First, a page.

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Quake 4 mods for dummies - Guilfoyle E.

Guilfoyle E. Quake 4 mods for dummies - Wiley publishing , 2006. - 411 p.
ISBN-13: 978-0-470-03746-1
Download (direct link): quake4modsfordumm2006.pdf
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Now that you’re ready to create your normal map, it’s time to tell Photoshop what parts of the image will stick out, lie flat, or stick in. Like the specular map you just created, you define these different aspects of the image by using white, black, and shades of gray. White defines the areas that stick out, such as the bricks, and black defines the areas that stick in, like the grout. You do all this by using the color-selecting tool in Photoshop.
1. Open the color selector by choosing SelectOColor Range.
2. In the image, select the group with your eyedropper.
Starting with the grout is easiest because it’s mostly solid color.
3. Turn the Fuzziness down to 100 using the slider near the top of the window because you want to select only the white and no more than that. Then, when you have what looks like Figure 15-19, press OK to make your selection.
This selection that you just made is going to be sticking in on the texture. Therefore it will be defined with the fill color of black.
4. Create a new layer in the Layers tab in Photoshop. Choose EditOFill, select Black as the Use color, and then press OK to apply the color fill to the new layer.
The rest of the image is going to be sticking out, and there won’t be any in-between part of the image that lies flat.
Chapter 15: Creating Custom Textures 267
Figure 15-19:
Select the white color in the grout between your bricks.
5. Select the Background layer in the Layers tab and create another new layer. Deselect everything by pressing Ctrl+D. Then fill the new layer with white by choosing EditOFill and applying White as the Use color.
The result looks like Figure 15-20.
Now for the NVIDIA filter that you installed earlier. In order to use this filter, you need to combine all of your layers into one layer. In Photoshop, this is called flattening.
6. Choose LayerOFlatten Image.
All your layers are combined into a single layer. Now you can apply the NVIDIA filter.
7. Choose FilterONVIDIA ToolsONormalMapFilter.
A dialog box opens. There are a lot of options in this tool, and for this filter to work with the game it’s important that you set them correctly. As shown in Figure 15-21, there are three columns of options, and you should set them as follows.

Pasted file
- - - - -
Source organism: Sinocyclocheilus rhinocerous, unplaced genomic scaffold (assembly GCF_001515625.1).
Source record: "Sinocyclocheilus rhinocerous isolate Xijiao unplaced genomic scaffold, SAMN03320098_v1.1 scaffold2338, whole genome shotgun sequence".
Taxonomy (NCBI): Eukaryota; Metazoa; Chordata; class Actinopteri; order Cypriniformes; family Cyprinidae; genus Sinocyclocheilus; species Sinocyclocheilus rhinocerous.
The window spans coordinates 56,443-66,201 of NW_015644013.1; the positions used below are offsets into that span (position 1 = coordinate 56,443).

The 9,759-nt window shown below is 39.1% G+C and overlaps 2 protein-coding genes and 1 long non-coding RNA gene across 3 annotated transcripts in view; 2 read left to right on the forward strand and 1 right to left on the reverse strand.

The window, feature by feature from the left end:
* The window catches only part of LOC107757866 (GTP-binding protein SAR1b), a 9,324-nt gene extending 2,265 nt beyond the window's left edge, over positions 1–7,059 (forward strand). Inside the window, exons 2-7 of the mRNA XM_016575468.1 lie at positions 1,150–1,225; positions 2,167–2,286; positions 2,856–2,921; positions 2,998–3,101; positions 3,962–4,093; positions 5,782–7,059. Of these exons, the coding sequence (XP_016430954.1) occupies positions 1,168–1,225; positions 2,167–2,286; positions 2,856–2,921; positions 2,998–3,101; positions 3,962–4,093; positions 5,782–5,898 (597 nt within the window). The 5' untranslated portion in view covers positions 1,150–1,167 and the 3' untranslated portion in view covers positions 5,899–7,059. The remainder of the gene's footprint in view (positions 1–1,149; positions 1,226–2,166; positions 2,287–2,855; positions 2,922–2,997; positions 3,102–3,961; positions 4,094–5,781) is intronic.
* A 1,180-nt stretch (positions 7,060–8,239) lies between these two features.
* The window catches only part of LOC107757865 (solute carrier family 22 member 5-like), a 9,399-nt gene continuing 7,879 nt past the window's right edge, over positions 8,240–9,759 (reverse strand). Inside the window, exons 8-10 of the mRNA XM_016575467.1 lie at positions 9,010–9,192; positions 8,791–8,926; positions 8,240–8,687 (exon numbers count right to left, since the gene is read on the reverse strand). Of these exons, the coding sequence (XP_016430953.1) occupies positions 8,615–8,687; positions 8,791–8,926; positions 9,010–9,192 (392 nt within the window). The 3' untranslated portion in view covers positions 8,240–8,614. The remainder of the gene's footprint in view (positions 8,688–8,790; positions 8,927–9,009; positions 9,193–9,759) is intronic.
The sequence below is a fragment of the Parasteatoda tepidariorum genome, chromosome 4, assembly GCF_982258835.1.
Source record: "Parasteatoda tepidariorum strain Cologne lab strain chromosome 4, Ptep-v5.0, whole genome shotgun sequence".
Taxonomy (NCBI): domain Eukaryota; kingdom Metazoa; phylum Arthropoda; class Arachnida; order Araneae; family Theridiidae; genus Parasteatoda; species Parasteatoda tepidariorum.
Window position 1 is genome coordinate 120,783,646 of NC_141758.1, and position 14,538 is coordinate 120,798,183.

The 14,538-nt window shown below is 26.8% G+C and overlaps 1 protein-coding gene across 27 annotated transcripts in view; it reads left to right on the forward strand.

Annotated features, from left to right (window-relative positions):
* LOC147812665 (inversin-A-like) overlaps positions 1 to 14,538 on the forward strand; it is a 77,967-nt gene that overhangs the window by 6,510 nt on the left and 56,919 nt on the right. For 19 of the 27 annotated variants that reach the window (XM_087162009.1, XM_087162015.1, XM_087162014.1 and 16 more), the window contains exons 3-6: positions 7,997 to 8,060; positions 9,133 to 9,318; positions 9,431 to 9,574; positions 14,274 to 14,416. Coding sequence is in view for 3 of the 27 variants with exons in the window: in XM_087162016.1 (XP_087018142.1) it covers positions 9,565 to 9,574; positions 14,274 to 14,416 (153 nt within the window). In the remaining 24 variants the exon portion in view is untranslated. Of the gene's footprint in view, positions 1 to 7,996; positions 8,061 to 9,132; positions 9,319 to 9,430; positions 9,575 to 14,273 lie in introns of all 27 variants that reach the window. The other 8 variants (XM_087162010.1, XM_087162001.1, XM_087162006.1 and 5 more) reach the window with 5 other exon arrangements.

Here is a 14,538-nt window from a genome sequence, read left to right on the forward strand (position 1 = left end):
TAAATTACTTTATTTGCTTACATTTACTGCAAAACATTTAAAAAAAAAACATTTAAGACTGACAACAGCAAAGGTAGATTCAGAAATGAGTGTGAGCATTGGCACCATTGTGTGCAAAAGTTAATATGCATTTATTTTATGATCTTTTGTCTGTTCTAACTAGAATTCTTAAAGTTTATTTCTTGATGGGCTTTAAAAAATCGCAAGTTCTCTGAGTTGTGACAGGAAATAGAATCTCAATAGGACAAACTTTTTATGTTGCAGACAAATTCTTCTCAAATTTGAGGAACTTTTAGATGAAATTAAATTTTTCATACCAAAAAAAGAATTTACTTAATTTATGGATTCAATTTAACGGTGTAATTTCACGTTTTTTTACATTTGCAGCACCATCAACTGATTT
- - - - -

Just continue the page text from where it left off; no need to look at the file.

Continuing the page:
a. The first column of options should be left all deselected.
268 Part IV: Going Beyond the Basics
Figure 15-20:
Apply color information: White represents what sticks out and black what sticks in.
b. In the second column, select a Filter Type of 4 Sample because this is a required option for the game. Also select the Wrap check box because this image is a tileable image that can be wrapped. Your MinZ should be set to 0, indicating that your lowest height value
is 0, and your Scale set to 16. (I explain the Scale in more detail shortly.) Select the check box for Animate Light because this helps display your changes in the 3D Preview.
c. In the third column, select Average RGB, which should be the only available option. Do not select any of the Alternative Conversions. Then select an Alpha Field of Height.
You might want to experiment with the Scale option. This setting adjusts how much bumping will occur with your image. The lower the number, the less of a bumping effect your image will have. I suggested that you set this to 16, but you can try other values. Play with the number if you want, and then press the 3D Preview button to see what it might look like in the game.
8. When you’re ready, press OK to apply the filter changes to your image.
When you do, your image turns to a mostly blue color, something like Figure 15-22. (Trust me, it’s blue.) This is typical because the normal map uses color information to create the effect of bumpiness. This is
Chapter 15: Creating Custom Textures 269
Figure 15-21:
The NVIDIA Normal Map Filter.
Figure 15-22:
Apply the filter changes to your normal map. It will look blue in color.
your height map, and other than requiring a resize and save, it’s ready for the game.
270 Part IV: Going Beyond the Basics
9. Resize the image to 256 pixels in height and width. Then save the image in your custom textures folder as brick_local.tga.
Creating a normal map without the filter
If you can’t use the Photoshop plugin detailed above, then there is another option. ATI has released a tool called Normal Map Generator, which I have included on the media in the back of the book as well. This image converter is not as precise and doesn’t offer many options as the Photoshop plugin from NVIDIA, but it gets the job done.
To install this alternative tool, follow these steps:
1. Open the file from the media, NormalMapGenerator.zip and extract the contents of this file to any folder on your hard drive.
2. Using Windows File Explorer, locate the files you extracted from
NormalMapGenerator.zip and run the file TGAtoDOT3.exe.
When it’s running, it prompts you to select a TGA image file.
3. Select the file you just saved in Photoshop titled brick_local_pre.tga and press Open.
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